Here's our brief roundup of the hydrogen stories we covered in LA.
2016 Toyota Mirai hydrogen fuel-cell car, Newport Beach, CA, Nov 2014
The maker of the world's highest-volume hybrid, the Toyota Prius, formally introduced the production version of its hydrogen fuel-cell.
Like the first-generation Prius, the 2016 Toyota Mirai (the Japanese word for "future") will be a low-volume vehicle in its early years.
But Toyota is firmly convinced that fuel-cell vehicles running on highly compressed hydrogen will be the zero-emission technology "for the next half-century," not battery-electric.
And like other makers of hydrogen powered vehicles, Toyota is helping to fund the development of a hydrogen fueling infrastructure to serve them--initially in Southern California.
Honda FCV Concept
Carmakers fund fueling infrastructure
Honda, too, plans to launch a fuel-cell vehicle sometime next year, expected to go on sale in 2016.
The smaller Japanese carmaker doesn't echo Toyota's adamant position that hydrogen vehicles are the sole solution; Honda says there's room fortoo.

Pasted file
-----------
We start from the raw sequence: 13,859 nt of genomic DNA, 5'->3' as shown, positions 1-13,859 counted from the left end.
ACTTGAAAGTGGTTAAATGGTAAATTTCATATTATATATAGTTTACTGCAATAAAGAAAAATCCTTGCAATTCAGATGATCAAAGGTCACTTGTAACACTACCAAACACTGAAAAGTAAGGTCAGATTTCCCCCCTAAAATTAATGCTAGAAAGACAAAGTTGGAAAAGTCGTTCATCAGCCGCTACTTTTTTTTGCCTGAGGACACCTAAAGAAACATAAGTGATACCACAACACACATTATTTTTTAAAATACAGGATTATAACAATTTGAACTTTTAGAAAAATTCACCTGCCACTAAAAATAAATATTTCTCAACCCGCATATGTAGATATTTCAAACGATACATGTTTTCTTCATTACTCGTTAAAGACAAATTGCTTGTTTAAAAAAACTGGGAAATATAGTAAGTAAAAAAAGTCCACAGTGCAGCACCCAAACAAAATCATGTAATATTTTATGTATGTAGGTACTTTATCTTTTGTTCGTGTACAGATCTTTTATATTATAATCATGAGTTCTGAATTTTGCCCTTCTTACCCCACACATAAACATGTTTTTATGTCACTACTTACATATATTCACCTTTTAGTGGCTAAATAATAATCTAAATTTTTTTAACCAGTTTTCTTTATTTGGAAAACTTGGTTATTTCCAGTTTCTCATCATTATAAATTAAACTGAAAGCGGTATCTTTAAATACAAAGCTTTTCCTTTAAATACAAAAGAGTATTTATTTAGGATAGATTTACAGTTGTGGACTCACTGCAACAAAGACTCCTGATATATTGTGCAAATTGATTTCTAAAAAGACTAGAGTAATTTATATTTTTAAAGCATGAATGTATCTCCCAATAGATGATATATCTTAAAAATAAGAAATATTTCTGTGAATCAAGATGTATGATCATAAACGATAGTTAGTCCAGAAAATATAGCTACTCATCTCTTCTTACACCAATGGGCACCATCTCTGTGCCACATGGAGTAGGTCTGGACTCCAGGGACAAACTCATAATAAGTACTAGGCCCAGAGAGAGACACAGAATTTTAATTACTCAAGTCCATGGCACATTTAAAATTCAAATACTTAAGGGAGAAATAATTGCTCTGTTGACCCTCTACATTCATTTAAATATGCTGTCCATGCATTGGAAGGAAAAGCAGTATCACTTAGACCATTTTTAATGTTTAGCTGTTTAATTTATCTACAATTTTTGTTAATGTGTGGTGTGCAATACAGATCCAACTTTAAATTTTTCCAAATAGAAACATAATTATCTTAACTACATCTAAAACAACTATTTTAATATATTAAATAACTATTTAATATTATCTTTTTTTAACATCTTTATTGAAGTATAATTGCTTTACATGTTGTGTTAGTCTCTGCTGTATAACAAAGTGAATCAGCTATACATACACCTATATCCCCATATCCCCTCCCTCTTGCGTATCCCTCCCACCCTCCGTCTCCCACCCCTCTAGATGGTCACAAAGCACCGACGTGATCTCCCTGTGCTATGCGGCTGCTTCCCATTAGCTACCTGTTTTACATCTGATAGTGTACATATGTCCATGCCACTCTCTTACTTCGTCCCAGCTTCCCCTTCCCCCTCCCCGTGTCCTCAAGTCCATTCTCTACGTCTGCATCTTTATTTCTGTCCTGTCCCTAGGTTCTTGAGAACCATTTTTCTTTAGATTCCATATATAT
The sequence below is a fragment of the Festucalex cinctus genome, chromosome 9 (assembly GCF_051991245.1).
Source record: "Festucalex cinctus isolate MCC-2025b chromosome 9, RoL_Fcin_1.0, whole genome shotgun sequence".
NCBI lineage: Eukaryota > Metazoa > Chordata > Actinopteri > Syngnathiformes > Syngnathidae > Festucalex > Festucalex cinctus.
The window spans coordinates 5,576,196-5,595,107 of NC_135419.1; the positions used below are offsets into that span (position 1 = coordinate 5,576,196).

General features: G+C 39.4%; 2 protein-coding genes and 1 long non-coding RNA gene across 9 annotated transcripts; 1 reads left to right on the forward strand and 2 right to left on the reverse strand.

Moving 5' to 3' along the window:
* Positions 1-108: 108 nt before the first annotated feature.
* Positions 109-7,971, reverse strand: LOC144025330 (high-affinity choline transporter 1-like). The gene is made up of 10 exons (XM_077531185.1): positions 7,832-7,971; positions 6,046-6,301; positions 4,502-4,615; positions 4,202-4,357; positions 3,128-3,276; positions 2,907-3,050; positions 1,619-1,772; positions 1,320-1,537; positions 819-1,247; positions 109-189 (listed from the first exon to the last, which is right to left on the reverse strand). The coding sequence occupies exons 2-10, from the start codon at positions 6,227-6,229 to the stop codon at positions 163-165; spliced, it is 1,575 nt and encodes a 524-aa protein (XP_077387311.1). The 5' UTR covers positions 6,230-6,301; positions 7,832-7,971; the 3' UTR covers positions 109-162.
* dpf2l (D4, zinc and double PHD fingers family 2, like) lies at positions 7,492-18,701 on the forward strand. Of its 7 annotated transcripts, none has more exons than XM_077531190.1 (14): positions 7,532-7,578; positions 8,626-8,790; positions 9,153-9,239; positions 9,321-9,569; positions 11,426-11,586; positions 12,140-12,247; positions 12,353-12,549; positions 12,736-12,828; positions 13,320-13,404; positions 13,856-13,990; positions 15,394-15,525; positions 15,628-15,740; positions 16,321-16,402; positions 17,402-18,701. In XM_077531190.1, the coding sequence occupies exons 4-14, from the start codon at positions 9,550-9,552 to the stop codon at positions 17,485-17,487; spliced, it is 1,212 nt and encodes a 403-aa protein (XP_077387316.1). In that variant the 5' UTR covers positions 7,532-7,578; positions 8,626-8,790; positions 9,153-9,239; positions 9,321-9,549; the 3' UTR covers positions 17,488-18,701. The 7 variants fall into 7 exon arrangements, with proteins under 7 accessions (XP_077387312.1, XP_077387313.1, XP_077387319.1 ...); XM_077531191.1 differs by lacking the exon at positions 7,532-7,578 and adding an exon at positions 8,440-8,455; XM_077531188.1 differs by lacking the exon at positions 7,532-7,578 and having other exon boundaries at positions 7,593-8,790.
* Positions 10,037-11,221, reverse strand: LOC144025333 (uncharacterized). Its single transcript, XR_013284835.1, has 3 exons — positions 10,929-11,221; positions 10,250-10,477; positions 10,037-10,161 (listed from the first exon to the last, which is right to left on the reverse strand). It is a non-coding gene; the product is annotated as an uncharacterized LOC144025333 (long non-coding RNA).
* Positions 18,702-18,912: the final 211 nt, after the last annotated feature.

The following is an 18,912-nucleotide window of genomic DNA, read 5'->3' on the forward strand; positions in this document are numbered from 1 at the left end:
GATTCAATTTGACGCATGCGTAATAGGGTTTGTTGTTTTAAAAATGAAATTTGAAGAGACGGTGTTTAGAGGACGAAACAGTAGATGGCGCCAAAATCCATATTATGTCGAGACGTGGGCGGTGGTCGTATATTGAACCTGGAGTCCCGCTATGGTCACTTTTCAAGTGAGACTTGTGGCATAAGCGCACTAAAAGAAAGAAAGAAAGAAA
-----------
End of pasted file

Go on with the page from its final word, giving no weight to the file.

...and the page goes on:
But it will also loan $14 million to First Element, a startup company that has won contracts from the state of California to install a network of hydrogen fueling stations.
Honda's funds will help build 12 hydrogen stations in Southern California; Toyota had previously said it would loan First Element its own $7.3 million for the first 19 stations.
In turn, Toyota said in LA that it would also provide funds to Air Liquide to build 12 stations in five Northeast states: Connecticut, Massachusetts, New Jersey, New York, and Rhode Island.
Volkswagen Passat HyMotion hydrogen fuel cell prototype - Los Angeles, November 2014
To demonstrate that its hydrogen fuel-cell hardware was ready for the road, VW took a current-generation U.S. Passat and converted it to run on a fuel cell.
We drove the prototype, briefly, and found it fully as refined as the Mirai and quieter in some ways.
The company says, however, that it only expects to introduce models powered by hydrogen where a fueling infrastructure already exists and where there's clear demand.
Volkswagen Golf SportWagen HyMotion concept, 2014 Los Angeles Auto Show
On its stand, Volkswagen displayed a second hydrogen vehicle.
This one, an adaption of its new Golf wagon, showed how hydrogen fuel tanks and a fuel-cell stack could be integrated into the company's MQB architecture without any compromise in space for people or cargo.
The 2015 VW Golf SportWagen will be offered in the U.S. powered by gasoline or TDI diesel engines. It replaces the previous Jetta SportWagen.